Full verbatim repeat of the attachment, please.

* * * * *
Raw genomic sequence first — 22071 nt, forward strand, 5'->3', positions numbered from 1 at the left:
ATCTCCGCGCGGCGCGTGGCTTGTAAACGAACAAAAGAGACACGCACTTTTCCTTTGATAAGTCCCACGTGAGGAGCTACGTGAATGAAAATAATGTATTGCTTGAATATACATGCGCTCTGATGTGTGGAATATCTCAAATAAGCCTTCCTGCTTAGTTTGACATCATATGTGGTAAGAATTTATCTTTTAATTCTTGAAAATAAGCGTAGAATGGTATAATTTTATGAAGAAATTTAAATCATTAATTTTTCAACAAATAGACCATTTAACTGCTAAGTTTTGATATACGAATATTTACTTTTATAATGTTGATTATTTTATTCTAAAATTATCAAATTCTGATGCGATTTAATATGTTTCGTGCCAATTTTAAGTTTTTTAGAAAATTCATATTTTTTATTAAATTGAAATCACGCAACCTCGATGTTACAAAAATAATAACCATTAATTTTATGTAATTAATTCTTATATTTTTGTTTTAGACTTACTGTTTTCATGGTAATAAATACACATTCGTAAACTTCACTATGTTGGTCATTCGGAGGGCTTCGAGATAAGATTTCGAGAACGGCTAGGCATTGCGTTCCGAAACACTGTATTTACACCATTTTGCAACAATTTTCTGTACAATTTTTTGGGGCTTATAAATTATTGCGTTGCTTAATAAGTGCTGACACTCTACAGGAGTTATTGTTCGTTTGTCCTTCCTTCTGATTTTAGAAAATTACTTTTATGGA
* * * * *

Raw genomic sequence first — 22071 nt, forward strand, 5'->3', positions numbered from 1 at the left:
ATCTCCGCGCGGCGCGTGGCTTGTAAACGAACAAAAGAGACACGCACTTTTCCTTTGATAAGTCCCACGTGAGGAGCTACGTGAATGAAAATAATGTATTGCTTGAATATACATGCGCTCTGATGTGTGGAATATCTCAAATAAGCCTTCCTGCTTAGTTTGACATCATATGTGGTAAGAATTTATCTTTTAATTCTTGAAAATAAGCGTAGAATGGTATAATTTTATGAAGAAATTTAAATCATTAATTTTTCAACAAATAGACCATTTAACTGCTAAGTTTTGATATACGAATATTTACTTTTATAATGTTGATTATTTTATTCTAAAATTATCAAATTCTGATGCGATTTAATATGTTTCGTGCCAATTTTAAGTTTTTTAGAAAATTCATATTTTTTATTAAATTGAAATCACGCAACCTCGATGTTACAAAAATAATAACCATTAATTTTATGTAATTAATTCTTATATTTTTGTTTTAGACTTACTGTTTTCATGGTAATAAATACACATTCGTAAACTTCACTATGTTGGTCATTCGGAGGGCTTCGAGATAAGATTTCGAGAACGGCTAGGCATTGCGTTCCGAAACACTGTATTTACACCATTTTGCAACAATTTTCTGTACAATTTTTTGGGGCTTATAAATTATTGCGTTGCTTAATAAGTGCTGACACTCTACAGGAGTTATTGTTCGTTTGTCCTTCCTTCTGATTTTAGAAAATTACTTTTATGGA